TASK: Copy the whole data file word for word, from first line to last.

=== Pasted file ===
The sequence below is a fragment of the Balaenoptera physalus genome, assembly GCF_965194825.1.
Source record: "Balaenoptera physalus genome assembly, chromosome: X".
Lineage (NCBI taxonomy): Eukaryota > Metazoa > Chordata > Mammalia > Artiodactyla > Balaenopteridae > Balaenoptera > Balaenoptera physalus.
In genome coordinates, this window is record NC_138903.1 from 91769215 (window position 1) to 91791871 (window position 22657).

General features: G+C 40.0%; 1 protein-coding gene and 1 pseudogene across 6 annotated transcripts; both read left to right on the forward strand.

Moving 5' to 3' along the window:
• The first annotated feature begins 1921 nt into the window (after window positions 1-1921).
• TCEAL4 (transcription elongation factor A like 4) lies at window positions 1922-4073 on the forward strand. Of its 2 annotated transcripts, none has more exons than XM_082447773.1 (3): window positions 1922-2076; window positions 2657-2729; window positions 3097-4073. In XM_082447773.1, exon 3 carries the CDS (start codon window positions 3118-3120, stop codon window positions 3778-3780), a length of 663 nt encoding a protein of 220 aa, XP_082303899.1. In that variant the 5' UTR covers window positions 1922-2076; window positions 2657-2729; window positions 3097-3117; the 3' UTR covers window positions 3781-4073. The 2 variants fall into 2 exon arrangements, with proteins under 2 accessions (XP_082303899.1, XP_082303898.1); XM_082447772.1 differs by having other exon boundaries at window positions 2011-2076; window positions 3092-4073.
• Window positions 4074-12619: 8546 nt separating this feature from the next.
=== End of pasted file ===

The sequence below is a fragment of the Balaenoptera physalus genome, assembly GCF_965194825.1.
Source record: "Balaenoptera physalus genome assembly, chromosome: X".
Lineage (NCBI taxonomy): Eukaryota > Metazoa > Chordata > Mammalia > Artiodactyla > Balaenopteridae > Balaenoptera > Balaenoptera physalus.
In genome coordinates, this window is record NC_138903.1 from 91769215 (window position 1) to 91791871 (window position 22657).

General features: G+C 40.0%; 1 protein-coding gene and 1 pseudogene across 6 annotated transcripts; both read left to right on the forward strand.

Moving 5' to 3' along the window:
• The first annotated feature begins 1921 nt into the window (after window positions 1-1921).
• TCEAL4 (transcription elongation factor A like 4) lies at window positions 1922-4073 on the forward strand. Of its 2 annotated transcripts, none has more exons than XM_082447773.1 (3): window positions 1922-2076; window positions 2657-2729; window positions 3097-4073. In XM_082447773.1, exon 3 carries the CDS (start codon window positions 3118-3120, stop codon window positions 3778-3780), a length of 663 nt encoding a protein of 220 aa, XP_082303899.1. In that variant the 5' UTR covers window positions 1922-2076; window positions 2657-2729; window positions 3097-3117; the 3' UTR covers window positions 3781-4073. The 2 variants fall into 2 exon arrangements, with proteins under 2 accessions (XP_082303899.1, XP_082303898.1); XM_082447772.1 differs by having other exon boundaries at window positions 2011-2076; window positions 3092-4073.
• Window positions 4074-12619: 8546 nt separating this feature from the next.